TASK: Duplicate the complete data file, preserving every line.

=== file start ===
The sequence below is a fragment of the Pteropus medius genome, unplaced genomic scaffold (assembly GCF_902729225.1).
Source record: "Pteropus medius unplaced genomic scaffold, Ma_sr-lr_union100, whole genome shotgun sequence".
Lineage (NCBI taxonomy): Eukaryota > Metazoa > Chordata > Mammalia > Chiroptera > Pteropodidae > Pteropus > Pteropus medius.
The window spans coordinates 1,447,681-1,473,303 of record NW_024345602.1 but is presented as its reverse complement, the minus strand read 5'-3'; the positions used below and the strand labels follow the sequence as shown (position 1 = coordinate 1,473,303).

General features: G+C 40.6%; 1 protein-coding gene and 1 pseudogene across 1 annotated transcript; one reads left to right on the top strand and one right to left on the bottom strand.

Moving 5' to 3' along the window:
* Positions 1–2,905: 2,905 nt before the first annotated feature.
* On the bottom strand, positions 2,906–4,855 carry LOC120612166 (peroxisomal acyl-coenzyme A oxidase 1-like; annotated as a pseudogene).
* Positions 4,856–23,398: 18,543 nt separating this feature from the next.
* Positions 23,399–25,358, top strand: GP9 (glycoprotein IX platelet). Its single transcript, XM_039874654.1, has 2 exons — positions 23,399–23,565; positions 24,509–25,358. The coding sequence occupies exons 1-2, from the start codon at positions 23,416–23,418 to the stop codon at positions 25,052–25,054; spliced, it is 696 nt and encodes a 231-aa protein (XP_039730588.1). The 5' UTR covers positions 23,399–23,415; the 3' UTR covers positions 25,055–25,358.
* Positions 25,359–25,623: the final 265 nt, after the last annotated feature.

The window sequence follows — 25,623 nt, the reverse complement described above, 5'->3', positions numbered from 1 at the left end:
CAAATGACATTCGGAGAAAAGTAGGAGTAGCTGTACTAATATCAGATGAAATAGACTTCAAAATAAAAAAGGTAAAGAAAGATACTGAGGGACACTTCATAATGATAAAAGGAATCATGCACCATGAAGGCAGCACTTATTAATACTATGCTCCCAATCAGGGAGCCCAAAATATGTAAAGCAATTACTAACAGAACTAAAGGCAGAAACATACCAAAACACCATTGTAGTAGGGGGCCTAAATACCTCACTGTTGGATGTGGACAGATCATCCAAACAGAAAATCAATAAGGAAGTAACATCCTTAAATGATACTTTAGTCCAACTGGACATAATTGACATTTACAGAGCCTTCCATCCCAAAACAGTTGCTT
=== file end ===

The sequence below is a fragment of the Pteropus medius genome, unplaced genomic scaffold (assembly GCF_902729225.1).
Source record: "Pteropus medius unplaced genomic scaffold, Ma_sr-lr_union100, whole genome shotgun sequence".
Lineage (NCBI taxonomy): Eukaryota > Metazoa > Chordata > Mammalia > Chiroptera > Pteropodidae > Pteropus > Pteropus medius.
The window spans coordinates 1,447,681-1,473,303 of record NW_024345602.1 but is presented as its reverse complement, the minus strand read 5'-3'; the positions used below and the strand labels follow the sequence as shown (position 1 = coordinate 1,473,303).

General features: G+C 40.6%; 1 protein-coding gene and 1 pseudogene across 1 annotated transcript; one reads left to right on the top strand and one right to left on the bottom strand.

Moving 5' to 3' along the window:
* Positions 1–2,905: 2,905 nt before the first annotated feature.
* On the bottom strand, positions 2,906–4,855 carry LOC120612166 (peroxisomal acyl-coenzyme A oxidase 1-like; annotated as a pseudogene).
* Positions 4,856–23,398: 18,543 nt separating this feature from the next.
* Positions 23,399–25,358, top strand: GP9 (glycoprotein IX platelet). Its single transcript, XM_039874654.1, has 2 exons — positions 23,399–23,565; positions 24,509–25,358. The coding sequence occupies exons 1-2, from the start codon at positions 23,416–23,418 to the stop codon at positions 25,052–25,054; spliced, it is 696 nt and encodes a 231-aa protein (XP_039730588.1). The 5' UTR covers positions 23,399–23,415; the 3' UTR covers positions 25,055–25,358.
* Positions 25,359–25,623: the final 265 nt, after the last annotated feature.

The window sequence follows — 25,623 nt, the reverse complement described above, 5'->3', positions numbered from 1 at the left end:
CAAATGACATTCGGAGAAAAGTAGGAGTAGCTGTACTAATATCAGATGAAATAGACTTCAAAATAAAAAAGGTAAAGAAAGATACTGAGGGACACTTCATAATGATAAAAGGAATCATGCACCATGAAGGCAGCACTTATTAATACTATGCTCCCAATCAGGGAGCCCAAAATATGTAAAGCAATTACTAACAGAACTAAAGGCAGAAACATACCAAAACACCATTGTAGTAGGGGGCCTAAATACCTCACTGTTGGATGTGGACAGATCATCCAAACAGAAAATCAATAAGGAAGTAACATCCTTAAATGATACTTTAGTCCAACTGGACATAATTGACATTTACAGAGCCTTCCATCCCAAAACAGTTGCTT